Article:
The magnificent organ in Leeds Town Hall was built by Gray and Davison to the specification of Civic Organist, William Spark who held the appointment from 1860-1897. The 5 manual instrument was boasted to do ‘all that an orchestra could do but less expensively’.
Recitals soon became something of an institution under Spark and his successor from 1898, H.A. Fricker. Distinguished city organists in our own time have included Melville Cook, Donald Hunt, and from 1975-2017 Dr Simon Lindley.
In Fricker’s day they were normally given twice weekly on Tuesday afternoon and Saturday evenings, admission to the Town Hall area (ground floor) was free with a charge of 6d for admission to the gallery.
A striking feature of programmes in the early years of the 20th century was the frequent inclusion of orchestral works arranged for organ. Wagner operatic excerpts were almost as popular in this form as they were in the concert hall and included the Prelude and Liebestod from Tristan und Isolde, the Good Friday Music from Parsifal, Forest Murmers from Seigfried and the prelude to Act 3 and bridal music from Lohengrin.
Popular overtures were occasionally featured as a spectacular finale: Dvorak’s boisterous Carnival Overture, Brahms’ Academic festival and Rossini’s William Tell must have been eagerly awaited highlights of Fricker’s recitals.
Fricker composed his Concert Overture in C minor which concluded his recital on 1st January 1901. City organist Simon Lindley opened his lunchtime recital, on 6th October 2003, with the same piece.
The Organ’s Renaissance
The Town Hall organ’s renaissance began in 1972 following the completion of a major restoration designed by Dr Donald Hunt, then Master of the Music at Leeds Parish Church. Hunt was designated City Organist and the opening recital on the restored organ was given by the distinguished Swiss organist, Flor Peters.
New Wednesday Evening Series
A series of five Wednesday evening recitals was promoted as part of the City’s Libraries and Arts Committee’s 1973/74 orchestral and recital programme. These were given by Dr Hunt, Lionel Rogg, the legendary George Thalben-Ball and BBC organist Robinson Cleaver. Three lunchtime recitals were given by Hunt, Anthony Cooke and Anthony Langford.
A similar mix of evening and lunchtime recitals (3 of each) was staged during the 1974/5 season and featured Fernando Germani the eminent Italian organist, and Noel Rawsthorne of Liverpool’s St Georges Hall.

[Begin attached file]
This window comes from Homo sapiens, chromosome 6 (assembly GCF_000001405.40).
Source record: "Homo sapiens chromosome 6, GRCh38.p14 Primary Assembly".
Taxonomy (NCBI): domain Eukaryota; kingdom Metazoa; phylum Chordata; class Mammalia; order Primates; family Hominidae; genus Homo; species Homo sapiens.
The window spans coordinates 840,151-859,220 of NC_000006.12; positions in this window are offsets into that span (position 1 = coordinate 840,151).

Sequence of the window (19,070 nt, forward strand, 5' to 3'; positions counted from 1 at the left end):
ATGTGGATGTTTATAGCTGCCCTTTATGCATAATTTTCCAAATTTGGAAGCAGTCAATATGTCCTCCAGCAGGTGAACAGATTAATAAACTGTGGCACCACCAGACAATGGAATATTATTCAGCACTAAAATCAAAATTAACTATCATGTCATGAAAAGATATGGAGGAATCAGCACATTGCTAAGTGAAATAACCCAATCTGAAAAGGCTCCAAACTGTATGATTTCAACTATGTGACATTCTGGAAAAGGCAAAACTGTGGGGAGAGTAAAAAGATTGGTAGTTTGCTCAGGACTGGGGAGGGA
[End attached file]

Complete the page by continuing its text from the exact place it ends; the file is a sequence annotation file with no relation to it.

Simon Lindley succeeded Dr Hunt at Leeds Parish Church in 1975 and stayed City Organist until 2017. The Town Hall’s weekly recitals under Dr Lindley’s stewardship became as much of an institution as Spark’s and Fricker’s recitals a century earlier.
300 years of music
Works by Pergolesi, J S Bach, Handel, English Edwardian composers Ireland, Bairstow, Elgar, Vaughan Williams and Howells; have been juxtaposed with such lollipops as Sousa’s Washington Post, Barber/Biggs’ The Stars and Stripes for Ever, Lemare’s Fantasy on themes from Bizet’s Carmen, and Wagner’s Rienzi Overture. Simon Lindley also performed his own Prelude, Air and Postlude. Something for all tastes!
Darius Battiwalla succeeded Dr Simon Lindley as Leeds City Organist in 2017. Dr Lindley now holds the title of Leeds City Organist Emeritus.
Leeds Town Hall is closed for refurbishment until 2024 which includes a £1.8m overhaul of the organ. The organ’s major reconstruction after half a century’s heavy use will restore the instrument from three manuals to four and reinstate the darker tone colours lost in the 1971-72 rebuild. The weekly Monday lunchtime organ recital series will take place at Leeds Cathedral during the Town Hall’s closure.
Watch: Darius Battiwalla recital livestream from Leeds Cathedral April 2022.
Watch: An Introduction to the Leeds Town Hall Organ Renewal Project
Watch : St Peter’s Singers at Leeds Town Hall, Parry: Blest Pair of Sirens 2018
Read more – Early Orchestral Concerts
Classical Music Leeds was written and researched by Geoffrey Mogridge